Maybe the idea of Hillary as secretary of state is taking this idea a little too far. (BTW, as soon as I did this I saw where Mike Luckovich of the Atlanta Journal-Constitution and Aasif Monvi of The Daily Show just ripped it off. The place is crawling with spies I tell you). New Yorker this week.
Marcelo Lucero was an Equadoran resident stabbed to death two weeks ago on Long Island because he looked like a Mexican. Seven teenagers, marinating in our hate-filled environment, killed him for his appearance. So Patchogue joins Laramie and Jasper as a hot boil on the racism-pocked face of America, reminding us how much work there still to do.
The first order of business would be to respond to an atrocity like this with outrage. And that is happening. And to resolve to speak out against racism everywhere (and I suspect there’s a fast commodity futures market here).
St. Joseph’s College is taking up a collection to help pay for repatriation and burial costs. Checks can be made payable to SJC - The Marcello Lucero Fund and sent to the Institutional Advancement office.
Before the memory fades, let us recall those special moments of the Republican culture wars with its greatest warriors. These pieces all done for “You Don’t Know Me: a Guide to Republican Family Values”, by Win McCormack, published this year by Tin House Publishing.
Arnold Schwarzenegger, tried the Method on women on the sets of his movies.
Bill O’Reilly given to the harassment of a young producer (he called a loofa a falafel, which even in the shower tastes better).
Newt Gingrich, big-time Clinton accuser, was really a small time Clinton imitator.
Rudy Giuliani announced his divorce at a press conference. That’s how his wife found out about it.
Neil Bush, younger brother of President Bush, admitted to engaging in romps with women in Asia.
In the early 1990s, Bob Barr was photographed at a fundraising event licking whipped cream off of a woman.
Larry Craig, after an encounter, presumably after praying, would say, “You don’t know me.”
Here is the last film in our series for The New Yorker. We are honored here by an appearance by the great jazz trumpeter Jon Faddis, whose honest and beautiful solo gives this piece something hard to put into words. Works well with Bob's brilliant cover this week as well. Many thanks to all our friends who supported this series and in a very real way made it all possible. Si se puede.
Here’s a shot of our crew, a wonderful bunch who made these 28 films happen through their great generosity and sheer will. Gail and I will be eternally grateful to them and hope to reward their belief in us with future projects (er, at better pay, natch). They are Christine Riley (holding Lucia, miniature greyhound and deep strategic thinker), Brian O’Connell, Richard O’Connor (the geniuses of Asterisk Animation), Ben Shapiro (our DP), Gail and a familiar ink-stained wretch).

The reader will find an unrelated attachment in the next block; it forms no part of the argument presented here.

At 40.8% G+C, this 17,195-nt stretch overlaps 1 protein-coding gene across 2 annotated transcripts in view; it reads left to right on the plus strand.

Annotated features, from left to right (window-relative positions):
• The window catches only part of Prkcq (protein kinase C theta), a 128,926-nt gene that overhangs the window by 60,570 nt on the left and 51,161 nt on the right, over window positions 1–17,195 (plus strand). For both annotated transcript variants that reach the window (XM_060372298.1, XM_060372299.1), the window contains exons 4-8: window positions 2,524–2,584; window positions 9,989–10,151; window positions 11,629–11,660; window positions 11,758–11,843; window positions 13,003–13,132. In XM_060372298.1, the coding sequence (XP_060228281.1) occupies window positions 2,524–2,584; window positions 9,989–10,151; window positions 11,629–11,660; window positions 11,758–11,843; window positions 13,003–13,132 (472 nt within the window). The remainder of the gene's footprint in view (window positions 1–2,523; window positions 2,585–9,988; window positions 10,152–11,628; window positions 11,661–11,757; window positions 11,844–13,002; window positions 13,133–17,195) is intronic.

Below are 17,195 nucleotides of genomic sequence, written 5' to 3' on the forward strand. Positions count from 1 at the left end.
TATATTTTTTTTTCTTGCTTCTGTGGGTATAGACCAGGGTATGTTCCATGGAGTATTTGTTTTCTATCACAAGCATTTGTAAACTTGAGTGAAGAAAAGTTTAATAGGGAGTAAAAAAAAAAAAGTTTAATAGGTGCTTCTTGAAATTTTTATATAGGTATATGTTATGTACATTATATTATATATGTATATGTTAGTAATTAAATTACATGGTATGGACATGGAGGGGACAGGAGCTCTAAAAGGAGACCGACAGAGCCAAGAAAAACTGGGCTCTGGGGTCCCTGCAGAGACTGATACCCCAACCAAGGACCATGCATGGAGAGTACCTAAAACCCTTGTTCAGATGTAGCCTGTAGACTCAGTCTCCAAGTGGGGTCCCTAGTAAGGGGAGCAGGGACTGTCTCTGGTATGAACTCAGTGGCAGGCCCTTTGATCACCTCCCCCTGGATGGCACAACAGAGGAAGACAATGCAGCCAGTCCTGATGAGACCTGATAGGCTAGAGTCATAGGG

Thanks also to Chris Curry, David Remnick, Pam McCarthy, Blake Eskin of the New Yorker who were very easy on us, even in the throes of extreme political angst (like the night of the New Hampshire primary when everyone KNEW Obama would win!). This was a rare moment in illustration and American history and we are grateful to have been in the cat bird seat. Here’s to an extended-play miracle. The US and the world can use one.
“Mr. Capitol” may be a little hung over but won’t have much time to sober up. Washington hasn’t woken up to Global Warming in a serious way . . . yet. David Corn’s story in the current Mother Jones lays out the record of Congress taking tiny steps toward dealing with a crisis that will be felt most when it is too late to act. There is at least the hope that we can act before it gets to that point. May the Obama Effect come by here.
Here’s an Election Day comic about a political junkie who leaves his apartment to vote only to find he can’t see straight anymore. This was a project brought to me by Bob Mankoff with very smart art direction by Bob, Chris Curry and Caroline Mailhot, who suggested I draw this while looking in the mirror. Oiy. Hope tomorrow’s a lot easier than this.
Dr. Drew Western
A relatively unknown story this year has been that of Dr. Drew Western a psychology professor at Emory University who a produced the first data-driven political language for progressives. He wrote “The Message Handbook for Progressives fro Left to Center”. His successful “framing” of issues has been a large factor this year.
Frank Luntz, highly successful GOP language framer says, “It’s as though the Republicans have fallen back 15 years in their communication at the very moment when Democrats vaulted ahead 15 years.”
Drew contends the American moderate-to-liberal impulses are strong. It’s all in how you talk about them.
For example, you don’t lecture African American churches on same sex marriage, he says, you talk about the “human desire for dignity and respect”. In a Georgia race he advises, don’t use the word “government” but rather “leadership”. “Health care is a right of citizens who work hard everyday.” Who can argue with that?
So the results tomorrow will not just be a response to the man at the top of the ticket. It will also be because Democrats have at long last (at least for now) found something like a voice. NY TIMES STORY ON WESTERN